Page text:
By Darrin McGrath | Cabin Country | Vol. 32 No. 1 (March 20 2019)
Some of the ponds are starting to open up. I guess that mild day and rain we had last week put the brooks into a heavier flow which ate up ice.
I was fishing the day after the rain and there was about five inches of water on top of the ice. The ice was shiny so you needed cleats and at the same time you had to avoid sloshing cold water into your boots. I only caught four trout that day, but it was sunny and I had a cup of black coffee and a sandwich by the pond.
I was talking to a man who did some trouting in the new cabin area at Ocean Pond. There are several small gullies but he said they never caught any trout in them. However, he did say they caught a few nice trout in Ocean Pond.
The trouting season on inland waters will soon close for a month on April 15th. I think the idea is to keep people off the rotting spring ice. However, I miss trout fishing at the end of April. I used to always find late April and early May as good times for trouting.
This has been the best winter for ice fishing in many years. There has been lots of ice and little snow, so ATVs have been able to travel over ponds and use the old woods paths to go up the country. Undoubtedly, there has been a lot of trout taken this winter and a lot of big trout. We might see smaller catches in the spring season in mid-May as a result.
There’s a new moon set to rise, and that might set the stage for some good fishing. I am hoping to get in some more fishing before the end of the winter season. I might try a couple of ponds where I have caught some big brown trout in the past. When I was a kid about 45 years ago, it was common to hear people say, “brown trout aren’t fit to eat.” I can recall dad saying this to me.
Of course, brown trout are good eating, often as pink as salmon. Perhaps the idea that they weren’t good eating had something to do with the fact that they were first introduced to ponds in St. John’s, and the waterways in the city were used as open sewers. So people may have associated brown trout with dirty water.
The other day as I was crossing a wooden bridge I noticed about a dozen black ducks out in the open water. The pond, whose name I don’t know, was almost half open and the ice is really receding quickly.
One nice thing about spring is seeing the birds return. Of course, those ducks may have over-wintered here, but other birds like ospreys and loons will soon be back to our ponds.
I was out for a walk with Brownie the other day and what a delight to hear the song birds. It was just beautiful and sure lifted my spirits.
While some robins may over-winter, it is always exciting to see the “first” robin of spring running along the ground.
I was speaking to someone who recently spent some time skidooing on the Great Northern Peninsula. They told me that in places where they used to see lots of caribou they never saw a single one this year. That herd is closed to hunting now and it will be probably be decades before an open season occurs again.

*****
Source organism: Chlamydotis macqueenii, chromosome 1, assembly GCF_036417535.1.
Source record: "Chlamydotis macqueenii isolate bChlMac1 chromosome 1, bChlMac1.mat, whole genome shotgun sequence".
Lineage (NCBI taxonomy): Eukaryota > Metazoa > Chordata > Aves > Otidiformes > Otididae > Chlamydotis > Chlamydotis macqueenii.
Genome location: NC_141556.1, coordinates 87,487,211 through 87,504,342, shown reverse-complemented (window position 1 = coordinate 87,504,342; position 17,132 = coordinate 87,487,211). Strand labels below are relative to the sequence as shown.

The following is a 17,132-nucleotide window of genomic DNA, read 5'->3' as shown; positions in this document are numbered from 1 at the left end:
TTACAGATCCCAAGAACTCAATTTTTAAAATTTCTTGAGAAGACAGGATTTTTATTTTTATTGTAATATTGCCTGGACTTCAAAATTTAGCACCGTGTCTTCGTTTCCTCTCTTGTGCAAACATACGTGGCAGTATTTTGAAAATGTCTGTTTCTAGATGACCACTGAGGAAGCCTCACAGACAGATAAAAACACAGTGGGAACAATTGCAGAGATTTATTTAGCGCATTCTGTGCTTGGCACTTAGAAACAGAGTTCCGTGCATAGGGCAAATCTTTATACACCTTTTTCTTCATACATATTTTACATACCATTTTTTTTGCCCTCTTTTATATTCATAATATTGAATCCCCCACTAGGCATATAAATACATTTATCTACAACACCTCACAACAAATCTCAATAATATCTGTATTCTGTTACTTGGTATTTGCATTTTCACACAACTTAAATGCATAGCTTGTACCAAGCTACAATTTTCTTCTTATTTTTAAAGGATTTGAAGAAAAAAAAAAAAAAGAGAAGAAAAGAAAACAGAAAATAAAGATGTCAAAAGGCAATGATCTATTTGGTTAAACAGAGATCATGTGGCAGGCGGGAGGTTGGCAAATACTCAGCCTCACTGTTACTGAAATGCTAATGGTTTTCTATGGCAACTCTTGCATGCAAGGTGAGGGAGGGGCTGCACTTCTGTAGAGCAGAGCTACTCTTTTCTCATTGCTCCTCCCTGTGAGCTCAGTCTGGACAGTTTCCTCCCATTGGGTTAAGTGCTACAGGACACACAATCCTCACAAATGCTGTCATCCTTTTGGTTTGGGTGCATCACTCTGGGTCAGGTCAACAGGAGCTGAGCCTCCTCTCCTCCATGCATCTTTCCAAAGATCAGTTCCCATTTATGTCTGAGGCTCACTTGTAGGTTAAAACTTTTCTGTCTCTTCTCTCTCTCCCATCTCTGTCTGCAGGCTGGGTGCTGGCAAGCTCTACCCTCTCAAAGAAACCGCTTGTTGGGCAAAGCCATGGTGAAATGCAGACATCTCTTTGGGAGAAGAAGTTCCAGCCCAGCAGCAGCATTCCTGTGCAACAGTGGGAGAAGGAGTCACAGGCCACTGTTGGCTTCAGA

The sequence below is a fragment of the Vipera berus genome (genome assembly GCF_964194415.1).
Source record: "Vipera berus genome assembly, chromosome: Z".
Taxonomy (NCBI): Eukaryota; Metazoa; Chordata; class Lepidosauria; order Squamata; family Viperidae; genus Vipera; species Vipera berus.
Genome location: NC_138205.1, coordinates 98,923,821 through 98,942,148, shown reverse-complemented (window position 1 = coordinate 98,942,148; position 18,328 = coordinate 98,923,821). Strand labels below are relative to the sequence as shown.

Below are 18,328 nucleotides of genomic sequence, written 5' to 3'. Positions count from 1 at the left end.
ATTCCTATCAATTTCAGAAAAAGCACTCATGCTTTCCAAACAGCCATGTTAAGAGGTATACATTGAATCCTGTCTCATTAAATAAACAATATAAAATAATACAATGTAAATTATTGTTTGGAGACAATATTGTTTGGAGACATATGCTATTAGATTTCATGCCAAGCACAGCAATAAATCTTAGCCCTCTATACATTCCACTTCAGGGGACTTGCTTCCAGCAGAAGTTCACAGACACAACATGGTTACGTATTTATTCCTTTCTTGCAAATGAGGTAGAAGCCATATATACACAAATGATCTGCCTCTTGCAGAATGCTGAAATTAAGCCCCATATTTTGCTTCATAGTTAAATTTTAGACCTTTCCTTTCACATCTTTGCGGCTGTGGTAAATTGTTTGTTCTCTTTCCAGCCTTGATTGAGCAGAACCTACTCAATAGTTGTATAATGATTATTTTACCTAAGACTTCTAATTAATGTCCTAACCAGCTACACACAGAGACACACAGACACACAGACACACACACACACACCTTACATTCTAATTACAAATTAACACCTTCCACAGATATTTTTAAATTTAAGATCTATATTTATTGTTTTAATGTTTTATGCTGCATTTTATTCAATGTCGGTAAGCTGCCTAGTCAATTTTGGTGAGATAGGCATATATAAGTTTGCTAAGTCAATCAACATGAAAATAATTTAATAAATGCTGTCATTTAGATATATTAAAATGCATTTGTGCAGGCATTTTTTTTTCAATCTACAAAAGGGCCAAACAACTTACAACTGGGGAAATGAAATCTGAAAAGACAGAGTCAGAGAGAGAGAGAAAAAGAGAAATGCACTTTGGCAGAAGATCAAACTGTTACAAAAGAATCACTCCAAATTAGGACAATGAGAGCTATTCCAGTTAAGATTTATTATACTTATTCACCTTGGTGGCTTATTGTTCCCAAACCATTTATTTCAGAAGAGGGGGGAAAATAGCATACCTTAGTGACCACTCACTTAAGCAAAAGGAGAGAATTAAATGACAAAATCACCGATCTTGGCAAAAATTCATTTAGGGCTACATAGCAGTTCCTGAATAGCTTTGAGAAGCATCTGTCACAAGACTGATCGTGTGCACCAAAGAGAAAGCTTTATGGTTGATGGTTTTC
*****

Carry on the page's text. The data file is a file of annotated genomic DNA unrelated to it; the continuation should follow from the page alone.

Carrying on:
A gent who was in the country just west of the Burin Peninsula told me that they saw more caribou than they had in a number of years. This is part of caribou management area 64 – Middle Ridge. Reportedly, they also saw less sign of coyotes.
Do you recall a few years ago when there was a picture in the news of a couple of guys with a pick-up truck full of coyotes they’d caught? You don’t seem to hear as much about coyotes these days, perhaps we are all accustomed to them now and seeing one is not as big a deal as it once was. Sheep farmers and caribou hunters may dislike coyotes but are forced to live with them.
We’ve had a lot of frost this winter and I wonder what effect that will have on dirt roads in cabin areas as the thaw occurs? Will roads be soft? Back in days gone by when the Mahers Road wasn’t plowed in the winter, every spring would see soft spots in the road. Sometimes a car would go right to the top of its tires in the mud and need a pluck from a passer-by.
Have you got any blueberries left from the fall? It’s always nice to have a blueberry dessert this time of the year. When I was a kid I remember an older lady telling me that her family used to pick marsh berries in the spring as the snows melted off the bogs. Of course, the berries would have been frozen all winter and would make some nice jam, the first of the spring.
Tickets are on sale now for flipper dinners at various churches and organizations. Many of these dinners will host two hundred or more people. There’s nothing quite like the dark, oily meat of a fresh flipper topped off with a floury, white pastry.
Is the garbage collection program in cabin areas run by ERSB on its last legs? I called the ERSB office recently and was told the future of the program in some cabin areas is uncertain. How one defines a “serviced road” is apparently the key issue.